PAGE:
Christmas singles — like them or loathe them, you simply can’t avoid them. And whilst most people like to think of their favourite tracks at this time of year, I’ve compiled a list of the tunes that simply failed to chart and have been written out of musical history. All right pop pickers? Let’s rock!
Chris Rea — Catching a Train Home for Christmas. (12" Railcard version).
The previous year, Rea had hit seasonal gold with his track about driving home for Christmas. Looking to cash in twelve months later he repeated the trick but changed the lyrics to one around his car refusing to start and being forced to get a train home on xmas eve. It seemed, however, that lyrics relating to being held at signals, a drunk person being sick into a carrier bag in the seat next to you, and ultimately everyone having to get off the train at Three Bridges and switch to a coach were not that seasonal and it failed to chart.
The Smiths — Heaven Knows I’m Hungover Now
The beautiful, jangling guitar work of Marr counterpoints the wailing tone of Morrissey as he regrets a Christmas night out on the sauce:
I was knocking back some craft ale in a drunken hour,
But heaven knows I’m hungover now.
I was looking for Brewdog and then I found Brewdog,
And heaven knows I’m hungover now.
And whilst that experience is probably one we’ve all shared with Morrissey, the B side was an altogether different take on the Christmas track. In ‘Snow on Saddleworth’ Morrissey attempts to bring the visceral horror of the Moors Murders into a seasonal framing:
Oh Manchester! The stench of death is near,
Those monsters haunt my sleep, Hindley and Brady.
Over the moors, I’m on the moors,
But I’m dreaming of your tasty turkey gravy.
The last line in particular set Morrissey apart from his vegetable loving fanbase and it only sold eight copies.
Professor Richard Dawkins — I Wish It Could Be a Non-Religious Celebration of The Winter Solstice Every Day
A somewhat unorthodox approach to a Christmas single saw the noted Prof eschewing the religious overtones for a celebration of the scientific underpinnings of our once yearly journey round the sun set to the music of Slade. Despite sleigh bells and a children’s choir, the lyrics about gravitational wobble affecting the earth’s spin, how the angle of earth’s rotation affects snow distribution and the non-existence of god didn’t really gel with the Christmas vibe.
The song ends on a somewhat glum note as it asks us to consider the reasons for our existence. The question is answered on the B side ‘(I Got Them) We’re Just a Vessel For the Continuation of Genetic Material Blues’.
Leonard Cohen — Hallelujah! I found the last Quality Street!
Another fantastic artist we waved goodbye to this year. In this seasonally adapted version of his classic Hallelujah, he details the trials and tribulations of sharing a box of chocolates with loved ones.
Well I heard the box was made from board,
You opened it up and it pleased the Lord
But you don’t like the strawberry creme, do yer?
Well it goes like this, don’t eat too many,
Give them all a go, apart from the toffee penny.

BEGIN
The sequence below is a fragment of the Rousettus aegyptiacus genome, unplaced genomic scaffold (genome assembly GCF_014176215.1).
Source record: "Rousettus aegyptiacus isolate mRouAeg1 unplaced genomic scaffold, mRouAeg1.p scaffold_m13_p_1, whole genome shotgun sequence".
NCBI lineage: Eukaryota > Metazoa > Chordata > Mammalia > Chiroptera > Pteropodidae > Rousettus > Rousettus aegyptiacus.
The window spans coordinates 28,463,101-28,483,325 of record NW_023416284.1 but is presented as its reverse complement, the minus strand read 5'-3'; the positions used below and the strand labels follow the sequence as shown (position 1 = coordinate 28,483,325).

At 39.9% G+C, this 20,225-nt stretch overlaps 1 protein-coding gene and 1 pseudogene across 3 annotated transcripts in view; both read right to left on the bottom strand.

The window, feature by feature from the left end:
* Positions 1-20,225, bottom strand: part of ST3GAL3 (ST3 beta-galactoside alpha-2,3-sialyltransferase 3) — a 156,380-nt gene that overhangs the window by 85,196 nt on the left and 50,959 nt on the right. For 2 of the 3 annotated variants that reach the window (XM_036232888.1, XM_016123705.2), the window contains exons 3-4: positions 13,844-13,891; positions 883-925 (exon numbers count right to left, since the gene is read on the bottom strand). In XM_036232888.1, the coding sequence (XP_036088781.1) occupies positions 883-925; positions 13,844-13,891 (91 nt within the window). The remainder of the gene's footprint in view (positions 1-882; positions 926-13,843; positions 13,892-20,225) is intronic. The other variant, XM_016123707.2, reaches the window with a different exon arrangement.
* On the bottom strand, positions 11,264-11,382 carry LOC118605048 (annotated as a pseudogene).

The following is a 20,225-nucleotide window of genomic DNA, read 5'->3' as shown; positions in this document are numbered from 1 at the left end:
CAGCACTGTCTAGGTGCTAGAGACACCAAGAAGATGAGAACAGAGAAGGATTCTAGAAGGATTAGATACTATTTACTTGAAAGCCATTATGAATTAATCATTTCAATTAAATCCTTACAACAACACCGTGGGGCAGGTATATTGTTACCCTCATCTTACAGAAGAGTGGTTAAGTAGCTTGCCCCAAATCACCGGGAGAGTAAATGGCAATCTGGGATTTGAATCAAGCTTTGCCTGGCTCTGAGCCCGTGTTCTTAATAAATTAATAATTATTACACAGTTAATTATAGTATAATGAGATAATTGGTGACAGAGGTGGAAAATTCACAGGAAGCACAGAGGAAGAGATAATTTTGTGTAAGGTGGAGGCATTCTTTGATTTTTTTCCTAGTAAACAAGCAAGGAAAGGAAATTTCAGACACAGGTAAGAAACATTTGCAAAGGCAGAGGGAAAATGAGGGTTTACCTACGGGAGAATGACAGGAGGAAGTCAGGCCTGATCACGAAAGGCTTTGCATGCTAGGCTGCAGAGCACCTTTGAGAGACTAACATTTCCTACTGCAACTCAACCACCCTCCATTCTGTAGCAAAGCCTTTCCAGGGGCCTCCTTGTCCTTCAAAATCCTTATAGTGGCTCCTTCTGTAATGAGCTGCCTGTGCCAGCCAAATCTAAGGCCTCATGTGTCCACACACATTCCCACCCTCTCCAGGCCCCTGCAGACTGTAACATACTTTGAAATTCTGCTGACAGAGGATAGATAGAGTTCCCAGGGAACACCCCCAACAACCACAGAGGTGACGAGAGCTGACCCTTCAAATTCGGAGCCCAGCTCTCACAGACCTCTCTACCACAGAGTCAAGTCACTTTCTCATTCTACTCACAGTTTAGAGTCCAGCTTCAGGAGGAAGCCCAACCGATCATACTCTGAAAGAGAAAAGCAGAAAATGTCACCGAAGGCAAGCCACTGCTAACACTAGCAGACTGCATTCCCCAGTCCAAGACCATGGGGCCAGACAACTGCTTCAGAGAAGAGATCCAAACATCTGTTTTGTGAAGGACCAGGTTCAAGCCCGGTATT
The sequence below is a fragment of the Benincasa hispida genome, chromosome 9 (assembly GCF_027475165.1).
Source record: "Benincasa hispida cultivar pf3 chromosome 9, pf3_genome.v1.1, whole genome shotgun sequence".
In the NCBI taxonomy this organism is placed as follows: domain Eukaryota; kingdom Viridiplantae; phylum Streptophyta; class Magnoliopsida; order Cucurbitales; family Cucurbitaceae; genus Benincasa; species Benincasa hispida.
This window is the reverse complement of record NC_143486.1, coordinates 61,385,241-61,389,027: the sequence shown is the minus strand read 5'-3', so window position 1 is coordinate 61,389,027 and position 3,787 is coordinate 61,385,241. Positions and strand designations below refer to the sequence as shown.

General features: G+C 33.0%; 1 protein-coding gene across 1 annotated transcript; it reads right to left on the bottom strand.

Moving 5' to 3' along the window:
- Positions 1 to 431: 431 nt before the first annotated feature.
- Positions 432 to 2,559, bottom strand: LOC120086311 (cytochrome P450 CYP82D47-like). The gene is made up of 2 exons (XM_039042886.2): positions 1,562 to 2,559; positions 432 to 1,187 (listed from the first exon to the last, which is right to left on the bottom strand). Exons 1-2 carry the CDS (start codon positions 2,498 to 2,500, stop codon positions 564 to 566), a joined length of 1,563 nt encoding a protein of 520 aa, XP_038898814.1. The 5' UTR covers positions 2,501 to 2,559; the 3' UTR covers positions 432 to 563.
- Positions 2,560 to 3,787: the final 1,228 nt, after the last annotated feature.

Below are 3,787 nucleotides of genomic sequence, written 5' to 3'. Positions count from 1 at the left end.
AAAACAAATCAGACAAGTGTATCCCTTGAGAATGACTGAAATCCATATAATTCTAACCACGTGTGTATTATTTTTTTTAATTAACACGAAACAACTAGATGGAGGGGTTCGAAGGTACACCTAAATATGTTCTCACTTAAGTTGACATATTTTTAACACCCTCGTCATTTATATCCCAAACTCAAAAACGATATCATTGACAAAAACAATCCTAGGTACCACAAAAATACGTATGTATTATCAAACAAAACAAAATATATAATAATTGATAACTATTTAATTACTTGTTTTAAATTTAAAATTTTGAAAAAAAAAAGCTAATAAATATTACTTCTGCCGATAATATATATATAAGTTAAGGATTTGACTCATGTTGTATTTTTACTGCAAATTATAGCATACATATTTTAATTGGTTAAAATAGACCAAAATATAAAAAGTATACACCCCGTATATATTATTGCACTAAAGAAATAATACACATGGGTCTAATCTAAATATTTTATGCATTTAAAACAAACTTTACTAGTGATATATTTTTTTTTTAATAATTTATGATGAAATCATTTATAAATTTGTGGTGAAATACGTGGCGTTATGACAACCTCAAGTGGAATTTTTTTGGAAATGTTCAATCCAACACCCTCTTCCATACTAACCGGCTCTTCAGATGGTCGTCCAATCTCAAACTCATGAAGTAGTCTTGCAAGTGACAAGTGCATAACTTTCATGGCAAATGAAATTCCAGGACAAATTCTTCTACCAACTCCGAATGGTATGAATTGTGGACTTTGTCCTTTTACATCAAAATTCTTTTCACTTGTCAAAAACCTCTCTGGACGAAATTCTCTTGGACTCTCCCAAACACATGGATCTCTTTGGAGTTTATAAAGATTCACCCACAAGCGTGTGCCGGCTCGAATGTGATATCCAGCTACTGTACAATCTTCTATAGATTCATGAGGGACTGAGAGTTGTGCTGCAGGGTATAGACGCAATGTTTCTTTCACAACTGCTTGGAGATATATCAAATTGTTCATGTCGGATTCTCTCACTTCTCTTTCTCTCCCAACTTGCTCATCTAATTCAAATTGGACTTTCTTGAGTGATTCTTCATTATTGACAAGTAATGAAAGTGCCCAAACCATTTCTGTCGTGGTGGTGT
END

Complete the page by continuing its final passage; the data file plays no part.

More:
You said you preferred After Eights, well screw yer.
Not suitable for nut allergy sufferers or the lactose intolerant.
Jona Lewie — Fallout on Christmas Day.
Released in the early 80s during the height of the cold war, on the surface this appears to be an upbeat tune with the brass section and sleigh bells adding a seasonal note, whilst the chorus is focussed on the yearning to be home at Christmas. But listen a little closer and the morbid lyrics paint the scene of struggling to celebrate the birth of Christ amidst post-apocalyptic scenes of devastation.
‘No Turkey left in the shop, roasting the last leg of dog.
Pass me the the Twiglets, we’ve run out of egg nog.’
Is their hope for the future in Lewie’s world? The song signs off with the following coda;
‘Are we dying, will we live to see the summer?
Who knows, this gamma radiation is a right bummer.’
So that’s a no then.
Ramadan Aid — Do They Know It’s Eid?
Flipping the Band Aid original on its head, this charity single, apparently written by one Mustapha Sheet, was released in countries where Islam is the dominant religion. An attempt to raise money to help the homeless and starving people in Britain following news of the huge rise in those relying on food banks, it didn’t sell particularly well despite an extensive TV ad campaign promoting the fact Bono wasn’t involved in any capacity.
Alanis Morissette — Ironic Heatwave At Christmas.
Jagged Little Pill was one of the top selling albums of 1995, and a special edition with a Christmas tie-in track was released in time for the holiday season that year. Whilst sales of the album continued strongly, the single itself failed to chart.
It’s like midnight mass, with a choir that can’t sing,
Or a huge Christmas tree, without any bling.
A Heatwave at Christmas, when the snow doesn’t fall.
A Boxing Day trip to the crapper, when you’re out of bog roll.
In the song Alanis lists all the supposedly ironic things that can happen to you at Christmas, presumably one being nobody buying her record.
Nicki Minaj — Ass Christmas.
Reworking Wham’s last Christmas to an anal theme was always going to stretch the definition of what constitutes a Christmas song. And whilst you’d think a video featuring Ms Minaj’s mudflaps festooned in tinsel would help sales, the second verse which detailed orally pleasuring Father Christmas whilst doing something unspeakable with a turkey leg effectively killed its chances.
Happy Christmas. I don’t know why I wrote this but I’m going now bye!